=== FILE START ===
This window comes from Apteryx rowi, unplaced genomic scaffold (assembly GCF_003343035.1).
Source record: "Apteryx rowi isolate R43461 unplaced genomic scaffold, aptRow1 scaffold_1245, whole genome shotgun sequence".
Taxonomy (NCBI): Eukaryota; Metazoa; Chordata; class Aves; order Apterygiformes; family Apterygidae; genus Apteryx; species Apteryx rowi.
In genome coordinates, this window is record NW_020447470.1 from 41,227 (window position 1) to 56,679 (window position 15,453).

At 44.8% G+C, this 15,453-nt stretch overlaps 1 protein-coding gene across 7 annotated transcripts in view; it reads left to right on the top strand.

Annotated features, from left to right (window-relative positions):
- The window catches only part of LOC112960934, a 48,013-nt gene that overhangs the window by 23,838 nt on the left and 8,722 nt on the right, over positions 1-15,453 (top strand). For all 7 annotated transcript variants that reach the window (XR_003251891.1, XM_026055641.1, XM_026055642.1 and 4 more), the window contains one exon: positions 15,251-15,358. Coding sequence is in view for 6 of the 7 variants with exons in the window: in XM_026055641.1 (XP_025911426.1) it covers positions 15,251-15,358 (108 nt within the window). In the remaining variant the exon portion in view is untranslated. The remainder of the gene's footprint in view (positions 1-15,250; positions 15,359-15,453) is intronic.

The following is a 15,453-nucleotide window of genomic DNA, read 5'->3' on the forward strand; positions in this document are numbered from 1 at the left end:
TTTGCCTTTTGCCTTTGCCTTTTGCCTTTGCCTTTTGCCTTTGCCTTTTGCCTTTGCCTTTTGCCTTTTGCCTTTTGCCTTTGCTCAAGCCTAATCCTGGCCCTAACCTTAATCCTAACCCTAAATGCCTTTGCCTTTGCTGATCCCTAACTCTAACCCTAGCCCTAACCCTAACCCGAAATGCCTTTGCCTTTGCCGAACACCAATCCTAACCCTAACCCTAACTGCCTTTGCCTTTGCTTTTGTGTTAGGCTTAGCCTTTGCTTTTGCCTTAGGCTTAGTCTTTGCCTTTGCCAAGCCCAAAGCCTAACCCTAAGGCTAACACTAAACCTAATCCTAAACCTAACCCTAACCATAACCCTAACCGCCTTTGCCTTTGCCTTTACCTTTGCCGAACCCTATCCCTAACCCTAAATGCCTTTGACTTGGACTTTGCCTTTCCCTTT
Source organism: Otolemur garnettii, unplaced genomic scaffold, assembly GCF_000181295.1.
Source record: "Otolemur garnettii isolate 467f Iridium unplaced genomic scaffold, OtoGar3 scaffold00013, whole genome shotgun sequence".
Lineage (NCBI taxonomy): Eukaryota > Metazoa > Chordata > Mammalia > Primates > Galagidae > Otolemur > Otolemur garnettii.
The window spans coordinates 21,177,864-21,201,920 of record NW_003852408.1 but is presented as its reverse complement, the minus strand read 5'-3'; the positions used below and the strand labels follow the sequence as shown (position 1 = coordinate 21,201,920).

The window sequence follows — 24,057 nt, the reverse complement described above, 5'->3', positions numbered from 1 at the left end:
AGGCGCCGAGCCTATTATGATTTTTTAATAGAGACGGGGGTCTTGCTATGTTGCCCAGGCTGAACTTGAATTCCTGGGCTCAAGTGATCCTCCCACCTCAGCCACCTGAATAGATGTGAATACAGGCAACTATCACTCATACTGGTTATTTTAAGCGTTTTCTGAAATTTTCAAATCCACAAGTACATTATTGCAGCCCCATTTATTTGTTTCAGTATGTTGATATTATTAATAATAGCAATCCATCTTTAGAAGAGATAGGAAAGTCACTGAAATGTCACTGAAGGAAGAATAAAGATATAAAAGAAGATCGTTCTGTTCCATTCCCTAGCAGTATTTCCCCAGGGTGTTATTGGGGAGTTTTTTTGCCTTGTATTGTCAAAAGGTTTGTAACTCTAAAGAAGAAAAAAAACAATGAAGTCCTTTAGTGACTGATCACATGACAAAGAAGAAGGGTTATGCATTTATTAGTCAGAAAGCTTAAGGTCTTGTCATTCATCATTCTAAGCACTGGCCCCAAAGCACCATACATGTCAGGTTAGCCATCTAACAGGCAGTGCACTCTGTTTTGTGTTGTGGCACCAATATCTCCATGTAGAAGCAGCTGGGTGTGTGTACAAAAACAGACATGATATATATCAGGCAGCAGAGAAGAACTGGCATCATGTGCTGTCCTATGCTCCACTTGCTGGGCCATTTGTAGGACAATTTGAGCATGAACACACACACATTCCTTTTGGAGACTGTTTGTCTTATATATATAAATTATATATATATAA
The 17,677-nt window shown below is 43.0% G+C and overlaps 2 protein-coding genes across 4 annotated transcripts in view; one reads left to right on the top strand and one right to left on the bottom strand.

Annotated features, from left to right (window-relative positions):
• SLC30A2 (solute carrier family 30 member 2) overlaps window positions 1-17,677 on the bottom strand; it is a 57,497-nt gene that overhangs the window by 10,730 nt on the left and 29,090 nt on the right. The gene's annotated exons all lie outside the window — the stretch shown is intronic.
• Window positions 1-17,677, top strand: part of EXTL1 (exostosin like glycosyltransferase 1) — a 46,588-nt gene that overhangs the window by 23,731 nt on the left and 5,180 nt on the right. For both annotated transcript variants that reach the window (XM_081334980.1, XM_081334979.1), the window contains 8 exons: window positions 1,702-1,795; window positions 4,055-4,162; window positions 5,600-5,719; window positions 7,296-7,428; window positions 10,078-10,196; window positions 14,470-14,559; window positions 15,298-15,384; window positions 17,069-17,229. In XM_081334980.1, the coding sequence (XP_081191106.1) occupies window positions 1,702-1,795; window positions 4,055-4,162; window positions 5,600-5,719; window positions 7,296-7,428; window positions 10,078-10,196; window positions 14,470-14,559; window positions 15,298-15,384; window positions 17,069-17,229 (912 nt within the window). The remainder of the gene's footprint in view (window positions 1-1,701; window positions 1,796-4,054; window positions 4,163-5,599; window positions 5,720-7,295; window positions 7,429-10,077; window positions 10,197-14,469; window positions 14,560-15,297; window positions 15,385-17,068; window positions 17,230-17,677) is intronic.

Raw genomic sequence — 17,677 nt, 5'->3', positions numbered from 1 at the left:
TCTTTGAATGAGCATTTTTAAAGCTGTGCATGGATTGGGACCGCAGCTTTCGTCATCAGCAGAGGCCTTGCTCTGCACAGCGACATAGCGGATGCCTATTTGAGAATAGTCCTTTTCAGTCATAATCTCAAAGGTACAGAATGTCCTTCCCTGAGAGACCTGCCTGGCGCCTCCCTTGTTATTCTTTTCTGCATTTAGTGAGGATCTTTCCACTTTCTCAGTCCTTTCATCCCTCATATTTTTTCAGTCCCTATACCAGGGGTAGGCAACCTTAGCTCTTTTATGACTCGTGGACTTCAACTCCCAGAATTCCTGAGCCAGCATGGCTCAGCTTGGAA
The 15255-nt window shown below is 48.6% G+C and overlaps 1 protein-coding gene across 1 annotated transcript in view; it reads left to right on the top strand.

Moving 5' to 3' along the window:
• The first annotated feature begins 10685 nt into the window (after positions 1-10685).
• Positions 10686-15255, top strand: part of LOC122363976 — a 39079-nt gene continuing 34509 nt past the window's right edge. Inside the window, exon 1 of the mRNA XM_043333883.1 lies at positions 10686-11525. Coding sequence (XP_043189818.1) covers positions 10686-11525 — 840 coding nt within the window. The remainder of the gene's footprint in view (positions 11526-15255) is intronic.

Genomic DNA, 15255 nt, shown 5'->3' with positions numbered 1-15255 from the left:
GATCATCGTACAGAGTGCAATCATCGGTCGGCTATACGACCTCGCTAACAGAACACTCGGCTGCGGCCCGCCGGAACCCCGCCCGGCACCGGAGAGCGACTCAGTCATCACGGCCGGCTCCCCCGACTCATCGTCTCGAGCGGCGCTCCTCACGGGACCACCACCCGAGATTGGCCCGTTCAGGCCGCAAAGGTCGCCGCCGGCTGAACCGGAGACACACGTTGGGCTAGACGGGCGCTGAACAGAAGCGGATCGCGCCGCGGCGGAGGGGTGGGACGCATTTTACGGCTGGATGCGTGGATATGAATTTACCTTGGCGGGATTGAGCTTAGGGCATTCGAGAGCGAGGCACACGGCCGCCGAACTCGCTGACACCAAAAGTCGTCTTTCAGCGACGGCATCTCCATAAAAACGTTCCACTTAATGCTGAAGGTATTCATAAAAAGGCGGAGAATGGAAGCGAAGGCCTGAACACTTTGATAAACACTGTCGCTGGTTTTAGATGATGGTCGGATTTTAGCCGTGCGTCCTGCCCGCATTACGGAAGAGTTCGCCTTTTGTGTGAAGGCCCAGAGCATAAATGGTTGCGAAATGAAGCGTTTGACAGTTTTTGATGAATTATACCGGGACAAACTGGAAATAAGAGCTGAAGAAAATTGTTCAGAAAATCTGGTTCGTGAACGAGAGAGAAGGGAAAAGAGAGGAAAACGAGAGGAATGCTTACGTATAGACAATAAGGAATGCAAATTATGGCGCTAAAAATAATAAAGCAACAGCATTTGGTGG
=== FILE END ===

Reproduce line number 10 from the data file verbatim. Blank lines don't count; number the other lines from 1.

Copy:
Source organism: Otolemur garnettii, unplaced genomic scaffold, assembly GCF_000181295.1.